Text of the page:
Things which are unique to the individual including the point of conception which can influence a child’s development can be deemed to be classed as “Personal factors”. This begins with chromosome parental influences which forms an individual’s DNA. A number of factors are influenced by both sets of parent’s genetic formations and these can influence health, appearance, hair colour and other individual traits. Of course, children born to the same parents are not identical other than in the case of identical twins where one fertilised egg split as the selection of chromosomes in the sperm and the egg is completely random.
During pregnancy and birth further factors can arise which can influence development, e.g. smoking, drinking, poor diet, infections can all have a detrimental affect the development of the foetus including learning disabilities and physical impairments.
Similarly during the actual birth lack of oxygen can affect the subsequent development of the child and may result in learning disabilities.
Learning disabilities can also result from genetic make-up, pre-birth experiences and birth experiences as well as external factors, e.g. a child may become disabled as a result of an accident. Any aspect of child’s development may be affected by disability, sensory impairments and learning disabilities – physical, emotional, social, cognitive, speech, language and communication development can all be affected.
Intervention often supports the social model of disability which ensures that all children can participate and this can limit the effect of impairments on future development.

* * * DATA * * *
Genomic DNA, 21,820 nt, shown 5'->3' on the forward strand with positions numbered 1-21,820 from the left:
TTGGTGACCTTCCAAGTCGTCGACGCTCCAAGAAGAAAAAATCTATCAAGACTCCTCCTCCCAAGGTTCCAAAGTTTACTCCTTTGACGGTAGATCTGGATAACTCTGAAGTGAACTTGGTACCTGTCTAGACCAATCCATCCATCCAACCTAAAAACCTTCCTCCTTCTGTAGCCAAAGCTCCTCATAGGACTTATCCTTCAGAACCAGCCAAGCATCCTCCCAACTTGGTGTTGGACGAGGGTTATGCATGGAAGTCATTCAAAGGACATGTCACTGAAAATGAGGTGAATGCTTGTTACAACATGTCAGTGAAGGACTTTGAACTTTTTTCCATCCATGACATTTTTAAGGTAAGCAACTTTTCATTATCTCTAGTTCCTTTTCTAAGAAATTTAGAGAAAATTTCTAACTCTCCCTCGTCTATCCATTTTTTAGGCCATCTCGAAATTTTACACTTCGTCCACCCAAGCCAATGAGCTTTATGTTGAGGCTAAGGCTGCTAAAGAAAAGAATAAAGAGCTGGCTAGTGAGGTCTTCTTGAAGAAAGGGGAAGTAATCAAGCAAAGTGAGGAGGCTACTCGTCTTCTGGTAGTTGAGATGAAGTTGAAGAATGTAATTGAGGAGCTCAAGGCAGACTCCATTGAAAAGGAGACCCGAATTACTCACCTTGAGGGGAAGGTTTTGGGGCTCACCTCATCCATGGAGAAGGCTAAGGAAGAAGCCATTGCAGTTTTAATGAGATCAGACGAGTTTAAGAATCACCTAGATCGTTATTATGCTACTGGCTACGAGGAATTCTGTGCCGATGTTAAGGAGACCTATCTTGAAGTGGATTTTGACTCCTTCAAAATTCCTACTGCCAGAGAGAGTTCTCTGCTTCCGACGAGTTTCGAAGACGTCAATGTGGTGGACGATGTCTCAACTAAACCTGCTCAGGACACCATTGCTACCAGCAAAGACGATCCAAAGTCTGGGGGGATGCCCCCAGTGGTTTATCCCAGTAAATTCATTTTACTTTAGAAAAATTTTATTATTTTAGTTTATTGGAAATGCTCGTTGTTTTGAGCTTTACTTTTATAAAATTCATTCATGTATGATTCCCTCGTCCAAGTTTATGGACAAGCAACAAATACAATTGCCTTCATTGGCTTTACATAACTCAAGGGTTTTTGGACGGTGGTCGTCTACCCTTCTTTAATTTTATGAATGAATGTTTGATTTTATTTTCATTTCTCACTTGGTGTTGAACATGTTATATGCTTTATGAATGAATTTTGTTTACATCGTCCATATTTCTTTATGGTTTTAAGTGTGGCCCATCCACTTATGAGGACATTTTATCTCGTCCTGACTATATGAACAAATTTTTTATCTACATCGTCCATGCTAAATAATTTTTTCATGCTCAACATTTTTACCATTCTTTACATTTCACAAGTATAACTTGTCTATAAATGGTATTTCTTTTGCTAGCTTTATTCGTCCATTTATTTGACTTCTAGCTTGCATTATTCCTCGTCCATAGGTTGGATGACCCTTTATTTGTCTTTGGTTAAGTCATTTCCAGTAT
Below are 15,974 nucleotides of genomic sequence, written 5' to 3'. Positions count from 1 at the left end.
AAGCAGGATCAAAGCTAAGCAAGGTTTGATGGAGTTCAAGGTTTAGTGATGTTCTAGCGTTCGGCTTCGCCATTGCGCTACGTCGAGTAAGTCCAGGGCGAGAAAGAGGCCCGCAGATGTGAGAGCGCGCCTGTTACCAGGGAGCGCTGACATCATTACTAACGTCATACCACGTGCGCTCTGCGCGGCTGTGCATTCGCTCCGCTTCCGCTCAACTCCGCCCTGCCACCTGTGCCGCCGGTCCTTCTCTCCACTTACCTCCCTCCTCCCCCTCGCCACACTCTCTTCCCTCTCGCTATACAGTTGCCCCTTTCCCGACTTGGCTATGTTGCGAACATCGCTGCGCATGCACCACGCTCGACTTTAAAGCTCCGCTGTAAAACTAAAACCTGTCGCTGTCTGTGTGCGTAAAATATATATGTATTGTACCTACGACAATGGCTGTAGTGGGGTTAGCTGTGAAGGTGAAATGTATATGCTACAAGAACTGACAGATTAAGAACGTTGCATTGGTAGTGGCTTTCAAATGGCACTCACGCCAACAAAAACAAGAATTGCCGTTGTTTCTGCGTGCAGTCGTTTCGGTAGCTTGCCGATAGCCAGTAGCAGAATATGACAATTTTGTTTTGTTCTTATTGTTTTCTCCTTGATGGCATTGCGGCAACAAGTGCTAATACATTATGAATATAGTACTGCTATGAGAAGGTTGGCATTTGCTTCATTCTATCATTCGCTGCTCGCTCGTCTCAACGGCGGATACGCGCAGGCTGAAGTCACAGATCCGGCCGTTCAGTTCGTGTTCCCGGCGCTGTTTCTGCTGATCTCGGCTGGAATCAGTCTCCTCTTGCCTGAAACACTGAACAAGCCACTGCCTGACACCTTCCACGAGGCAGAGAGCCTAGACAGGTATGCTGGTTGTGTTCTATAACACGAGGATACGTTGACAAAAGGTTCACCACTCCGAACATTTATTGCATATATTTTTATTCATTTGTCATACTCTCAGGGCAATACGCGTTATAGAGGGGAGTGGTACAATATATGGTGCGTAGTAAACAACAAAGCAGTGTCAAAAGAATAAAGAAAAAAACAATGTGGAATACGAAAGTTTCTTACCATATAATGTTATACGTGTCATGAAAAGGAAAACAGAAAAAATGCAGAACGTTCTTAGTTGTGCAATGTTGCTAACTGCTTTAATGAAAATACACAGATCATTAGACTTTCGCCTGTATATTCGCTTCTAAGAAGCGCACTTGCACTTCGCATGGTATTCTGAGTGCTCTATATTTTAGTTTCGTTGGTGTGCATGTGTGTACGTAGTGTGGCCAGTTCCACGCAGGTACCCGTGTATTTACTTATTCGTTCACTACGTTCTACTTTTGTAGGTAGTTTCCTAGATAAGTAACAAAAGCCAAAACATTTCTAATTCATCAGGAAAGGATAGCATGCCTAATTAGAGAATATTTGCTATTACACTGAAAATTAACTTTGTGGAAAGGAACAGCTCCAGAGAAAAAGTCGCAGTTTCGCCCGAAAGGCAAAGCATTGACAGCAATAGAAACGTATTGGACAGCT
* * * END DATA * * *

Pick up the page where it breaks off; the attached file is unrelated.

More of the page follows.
A child’s health can also impact on their development, as a child missing school not only misses out on education but also socialising.
A child may have a predisposition to certain conditions which environment can trigger, poor living conditions can influence a child and young person’s development in many ways, e.g. damp conditions can trigger asthma – this, in turn, can influence school attendance and socialisation aspects relating to development.
There also may be external factors for which there is no genetic disposition, including poor diet, poor health care and poor living conditions. Poor diet is currently of great concern to many child practitioners who argue that it is causing health issues with obese children, e.g. diabetes, heart and blood pressure, all of which can have adverse effects on development – both health wise and social.
Many argue that a major underlying influence relating to external factors is deprivation and poverty. Poverty can affect everything with regard to daily living from what people eat, (or don’t eat), to what they wear, to if they can afford heat and where they live.
“Statistics show that by the time a child from a poor family is 2 years old, they are more likely to show a lower level of attainment than a child from a better off family. By the age of 6, a less-able child from a rich family is likely to have overtaken an able child from a poor family!” (Children & Young People’s Workforce : Level 3 : Miranda Walker).
A child’s upbringing can affect their development. Those children who receive emotional support and encouragement – these parents will also probably support schoolwork and take an interest in events – will develop better than children whose main careers have their own personal issues which affect the way they parent their children. These issues could include drug or alcohol abuse, domestic violence, depression or mental health issues – or simply following in their own parents footsteps, not recognising that time and laws have changed towards children. I have often heard older people say, “a good hiding didn’t do us any harm”!!! Sadly, there are children who live with families who deliberately harm them.
Children and young people also make personal choices which affect their development – some choices may have a positive